candlestick

1839


The Collected Letters, Volume 11


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TC TO JOHN A. CARLYLE ; 28 July 1839; DOI: 10.1215/lt-18390728-TC-JAC-01; CL 11: 158-159


TC TO JOHN A. CARLYLE

Templand, 28 July, 1839—

My dear Brother,

Yesterday I wrote a long rigmarole of a Letter in reply to your mute Newspaper-token; today we have your frank, and the new tidings, better than before, that you expect soon to be free altogether and home with us. We are right glad of it; we hope soon to set eye on you, and the fulfilment of it.— All remains here in statu quo today, except the weather, which is brighter and more like permanent fairness; as beautiful as one could wish. [Interruption here,—till now, Monday Morning 29th]1

I write a few words before breakfast; the house mostly still yet, except myself. The morning again is of the beautifullest; our Mother is to go off for Dumfries today, I am to take her so far in the Clatch, where I had her yesterday evening (sunday as it was) thro' the Drumlanrig woods in the blessed sunshine. We shall have a fine drive, I expect. She is to go to Bonerick to see her sister Nickie, whose husband died since you were here;2 to Bonerick probably tomorrow, then to Dumfries on Wednesday; after which she will proceed to Annan in the Coach, and stay there with Mary and Jenny till she think of Scotsbrig again, perhaps “a day or so.” Isabella is still weakly, and threatened with “nervousness”; but she seems greatly stouter than when you were here, and is able to shift about, somewhat. Jamie has had a sorrowful time I understand, but he holds out in hearty spirits. Alick seems to flourish, might do well enough, they all say, were it not that his miserable tendency3 still now and then overcame him, and threw a doubt over all. He is kept busy, but does not seem very cheerful.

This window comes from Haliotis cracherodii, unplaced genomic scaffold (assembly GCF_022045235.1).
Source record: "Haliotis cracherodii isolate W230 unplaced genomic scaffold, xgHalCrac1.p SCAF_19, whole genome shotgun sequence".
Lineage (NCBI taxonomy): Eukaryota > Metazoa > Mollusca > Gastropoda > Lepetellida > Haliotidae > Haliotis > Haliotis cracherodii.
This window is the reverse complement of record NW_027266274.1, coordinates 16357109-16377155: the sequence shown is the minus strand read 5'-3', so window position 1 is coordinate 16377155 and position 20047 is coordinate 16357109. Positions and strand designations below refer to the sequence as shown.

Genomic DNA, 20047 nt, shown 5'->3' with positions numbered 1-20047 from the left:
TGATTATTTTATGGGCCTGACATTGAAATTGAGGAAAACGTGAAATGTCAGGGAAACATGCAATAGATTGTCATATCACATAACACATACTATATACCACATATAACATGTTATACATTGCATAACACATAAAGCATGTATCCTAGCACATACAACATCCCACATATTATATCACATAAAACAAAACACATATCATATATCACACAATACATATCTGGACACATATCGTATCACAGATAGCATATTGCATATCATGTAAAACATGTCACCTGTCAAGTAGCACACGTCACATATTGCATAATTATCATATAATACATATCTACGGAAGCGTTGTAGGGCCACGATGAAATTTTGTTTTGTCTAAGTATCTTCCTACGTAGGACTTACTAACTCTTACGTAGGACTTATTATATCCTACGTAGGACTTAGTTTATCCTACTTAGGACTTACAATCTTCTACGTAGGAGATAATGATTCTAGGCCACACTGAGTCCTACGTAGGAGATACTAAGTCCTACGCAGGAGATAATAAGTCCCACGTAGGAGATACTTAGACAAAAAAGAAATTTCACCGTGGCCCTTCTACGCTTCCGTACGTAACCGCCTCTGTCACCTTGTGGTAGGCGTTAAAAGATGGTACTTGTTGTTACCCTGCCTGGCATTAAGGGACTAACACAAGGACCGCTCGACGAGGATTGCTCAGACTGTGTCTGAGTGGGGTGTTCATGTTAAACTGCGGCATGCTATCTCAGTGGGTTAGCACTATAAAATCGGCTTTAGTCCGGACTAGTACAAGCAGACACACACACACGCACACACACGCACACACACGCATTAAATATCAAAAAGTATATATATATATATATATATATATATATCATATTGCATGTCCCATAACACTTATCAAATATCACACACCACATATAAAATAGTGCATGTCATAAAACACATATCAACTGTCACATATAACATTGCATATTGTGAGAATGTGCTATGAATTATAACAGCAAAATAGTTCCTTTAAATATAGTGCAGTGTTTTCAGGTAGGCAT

As for me I return hither tonight; I would have taken my Mother right forwards into Annandale, but she does not want that. I mean to come and make a resolute struggle here for a week or two to see whether I cannot get some work done. It is absolutely indispensable. I will set to it tomorrow morning with dogged misery and obstinacy; we shall see. My future movements will depend on yours. I will wait here till I hear farther what they are to be. It is not yet known at Ecclefechan that you have arrived; but our Mother will spread the glad news. It is likely that you will be here soon: is it not? When any news of moment arrive from you, I will despatch a message thither. If I could but get my Article forward, or even fairly under way, I should meet you with a clearer heart!

Fraser sent a huge packet yesterday, containing after long expectancy on my part—one sheet! If you could stir the Printers up there, and make them get done with that tagrag it would be something. F. and I have a speculation about reprinting W. Meister, both the Portions (as I told you?)—Tait does not answer positively as yet, for his share.

In F's packet yesterday came an Emerson Letter:4 all right in America; first portion of the Miscellanies done all to 40, a new Edition likely to start soon,—for which reason pray do not neglect to bring your copy with you: there are some errors I want to correct. If you had even room for a copy or two more, I could give them to our friends now; but that is immaterial.

Write soon, dear Jack

Ever your affectionate Brother /

T. Carlyle

An “Hon. Secretary” as he calls himself of some Literary and Philosophical Society at Leeds invites me to lecture;5 I respectfully decline.

The second Portion of the Miscellanies is at sea (it seems) since the 20th of this month, on the way towards London.